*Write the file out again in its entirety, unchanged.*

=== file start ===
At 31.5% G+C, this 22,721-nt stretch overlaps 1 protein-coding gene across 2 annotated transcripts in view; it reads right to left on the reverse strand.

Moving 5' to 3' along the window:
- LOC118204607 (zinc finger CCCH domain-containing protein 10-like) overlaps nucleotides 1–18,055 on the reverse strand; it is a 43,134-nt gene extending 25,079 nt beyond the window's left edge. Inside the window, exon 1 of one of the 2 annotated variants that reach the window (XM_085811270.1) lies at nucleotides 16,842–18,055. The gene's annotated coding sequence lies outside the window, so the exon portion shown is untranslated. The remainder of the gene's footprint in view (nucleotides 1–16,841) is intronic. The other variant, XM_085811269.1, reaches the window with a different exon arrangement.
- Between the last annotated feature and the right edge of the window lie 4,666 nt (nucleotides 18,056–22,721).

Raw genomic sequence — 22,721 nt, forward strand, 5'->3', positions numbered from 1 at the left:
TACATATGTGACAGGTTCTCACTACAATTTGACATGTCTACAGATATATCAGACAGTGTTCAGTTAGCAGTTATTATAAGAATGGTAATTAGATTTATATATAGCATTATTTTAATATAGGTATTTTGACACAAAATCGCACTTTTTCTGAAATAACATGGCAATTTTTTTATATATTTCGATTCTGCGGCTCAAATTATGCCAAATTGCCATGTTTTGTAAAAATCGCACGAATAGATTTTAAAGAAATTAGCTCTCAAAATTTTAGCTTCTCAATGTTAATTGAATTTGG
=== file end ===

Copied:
At 31.5% G+C, this 22,721-nt stretch overlaps 1 protein-coding gene across 2 annotated transcripts in view; it reads right to left on the reverse strand.

Moving 5' to 3' along the window:
- LOC118204607 (zinc finger CCCH domain-containing protein 10-like) overlaps nucleotides 1–18,055 on the reverse strand; it is a 43,134-nt gene extending 25,079 nt beyond the window's left edge. Inside the window, exon 1 of one of the 2 annotated variants that reach the window (XM_085811270.1) lies at nucleotides 16,842–18,055. The gene's annotated coding sequence lies outside the window, so the exon portion shown is untranslated. The remainder of the gene's footprint in view (nucleotides 1–16,841) is intronic. The other variant, XM_085811269.1, reaches the window with a different exon arrangement.
- Between the last annotated feature and the right edge of the window lie 4,666 nt (nucleotides 18,056–22,721).

Raw genomic sequence — 22,721 nt, forward strand, 5'->3', positions numbered from 1 at the left:
TACATATGTGACAGGTTCTCACTACAATTTGACATGTCTACAGATATATCAGACAGTGTTCAGTTAGCAGTTATTATAAGAATGGTAATTAGATTTATATATAGCATTATTTTAATATAGGTATTTTGACACAAAATCGCACTTTTTCTGAAATAACATGGCAATTTTTTTATATATTTCGATTCTGCGGCTCAAATTATGCCAAATTGCCATGTTTTGTAAAAATCGCACGAATAGATTTTAAAGAAATTAGCTCTCAAAATTTTAGCTTCTCAATGTTAATTGAATTTGG